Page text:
Approximately 30% of employees surveyed said that management is not sufficiently sensitive to the needs, conflicts or other problems that are stressful for employees.  Nor did they believe that management was helpful in resolving such needs, conflicts or other problems.[xi]  One cannot claim to provide a safe, supportive, and people-oriented workplace while simultaneously refusing to acknowledge the reality and the impacts of workplace stress on productivity, morale and employee health.

Although there’s no quick fix for workplace stress, there are ways that organizations and individuals can mitigate its effects and learn better coping strategies.  One of the first things that you, the reader, can do is avail yourself of the quick and free UK Stress Management Society’s Individual Stress Test.  It was designed as a quick way to determine the need for further investigation with more comprehensive assessments.  Let me stress (no pun intended) that free online quizzes are generally worth what one pays for them.  Those who obtain high scores or who need additional support have no shortage of resources available to them online, in bookstores and especially via local mental health organizations.

Employers who want to alleviate workplace stress and help their employees (and thus their companies) also have many options available to them.  The first step is to identify the problem. That makes finding the solution much easier.  To do this a professionally designed and reliable stress test must be used.  Although you needn’t always be a psychiatrist to use some of these tools, be advised that because stress is closely associated with mental health most stress evaluations do require special user qualifications in order to purchase them.  Having a trained professional administer them in conjunction with a formal employee wellness program is highly recommended.

Do NOT rely upon a free, online 15-question quiz.

Tools that don’t require qualifications include assessments like the Stress Indicator & Health Planner which assesses Personal Distress, Interpersonal Stress, Wellness, Time, and Occupational Stress, or  The Stress Profile which is designed to identify characteristics and behaviors that protect against or contribute to stress, or the Stress Processing Report.  There are also occupation-specific tools available such as the Healthcare Service Ability Inventory Test to measure healthcare stress and the Index of Teaching Stress.

If better, more in-depth and more revealing measures are needed, look to the tools designed for trained professionals like the:

Workplace stress isn’t going away, even after the Pandemic is over.  All the statistics indicate that workplace and societal stress are only increasing.  If you think that your employees or your organization are immune, you’re dead wrong.  Help them and, by doing so, help yourself as well.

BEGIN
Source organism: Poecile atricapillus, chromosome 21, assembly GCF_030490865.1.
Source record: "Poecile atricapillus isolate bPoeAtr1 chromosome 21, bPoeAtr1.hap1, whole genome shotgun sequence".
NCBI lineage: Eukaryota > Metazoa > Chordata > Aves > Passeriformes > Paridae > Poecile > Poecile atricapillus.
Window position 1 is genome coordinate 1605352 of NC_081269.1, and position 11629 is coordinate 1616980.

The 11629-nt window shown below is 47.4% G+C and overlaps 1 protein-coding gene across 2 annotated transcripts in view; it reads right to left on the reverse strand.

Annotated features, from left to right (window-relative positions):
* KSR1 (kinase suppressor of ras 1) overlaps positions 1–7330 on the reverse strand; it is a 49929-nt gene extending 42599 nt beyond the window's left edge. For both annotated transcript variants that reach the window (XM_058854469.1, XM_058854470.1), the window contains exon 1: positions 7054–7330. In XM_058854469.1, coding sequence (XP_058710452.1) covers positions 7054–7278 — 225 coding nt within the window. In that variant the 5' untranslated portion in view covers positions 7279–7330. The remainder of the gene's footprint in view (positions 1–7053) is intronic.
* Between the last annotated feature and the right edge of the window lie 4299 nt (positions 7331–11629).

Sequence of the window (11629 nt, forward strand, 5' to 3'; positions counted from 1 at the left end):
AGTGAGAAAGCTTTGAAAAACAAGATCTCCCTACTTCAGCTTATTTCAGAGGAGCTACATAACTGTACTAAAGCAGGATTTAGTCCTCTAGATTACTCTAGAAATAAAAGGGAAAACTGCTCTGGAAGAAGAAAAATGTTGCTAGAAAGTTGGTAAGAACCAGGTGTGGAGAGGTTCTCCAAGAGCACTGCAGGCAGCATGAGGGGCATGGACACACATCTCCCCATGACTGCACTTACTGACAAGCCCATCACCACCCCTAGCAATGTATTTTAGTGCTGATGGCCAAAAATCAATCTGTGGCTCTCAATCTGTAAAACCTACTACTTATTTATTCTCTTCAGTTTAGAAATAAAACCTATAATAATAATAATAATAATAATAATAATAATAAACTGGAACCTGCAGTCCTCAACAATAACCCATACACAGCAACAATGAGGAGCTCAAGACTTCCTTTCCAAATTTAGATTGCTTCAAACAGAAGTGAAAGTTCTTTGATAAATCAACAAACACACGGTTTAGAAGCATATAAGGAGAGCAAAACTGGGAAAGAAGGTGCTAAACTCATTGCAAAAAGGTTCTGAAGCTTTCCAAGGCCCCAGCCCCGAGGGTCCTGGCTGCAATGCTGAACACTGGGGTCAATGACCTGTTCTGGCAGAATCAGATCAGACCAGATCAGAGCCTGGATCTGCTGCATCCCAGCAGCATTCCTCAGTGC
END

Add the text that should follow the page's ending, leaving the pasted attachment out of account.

If you’re interested in learning more about assessments and how they can help you personally or aid you in hiring, promoting or developing employees, please contact us.  Creative Organizational Design offers 100s of assessments for all kinds of applications.  We’d be happy to learn more about your needs and help you find the right solutions.


David Towler is President of Creative Organizational Design, a firm offering nearly 40 years of expertise specializing in employee assessments and which has over 2000 different product titles available. Creative Organizational Design has 100s of assessment tools designed to help employers screen out other people’s rejects, assess skills, aptitude, attitude and ‘fit’ within an organization. For more information about the options available and help selecting the best tools for your needs please contact us.  Please send comments about this article to


[i] The American Institute Of Stress –

[ii] From: “Stress”, Canadian Mental Health Association, 2018 –

[iii] Columbia River Mental Health Services –

[iv] STRESS IN AMERICA 2020 – Stress in the Time of COVID-19 –

[v] The American Institute Of Stress –

[vi] The American Institute Of Stress –

[vii] The American Institute Of Stress –

[viii] The American Institute Of Stress –

[ix] Attitudes in the American Workplace VII –

[x] Attitudes in the American Workplace VII –

[xi] Stress At Work – National Institute for Occupational Safety and Health –


Search Articles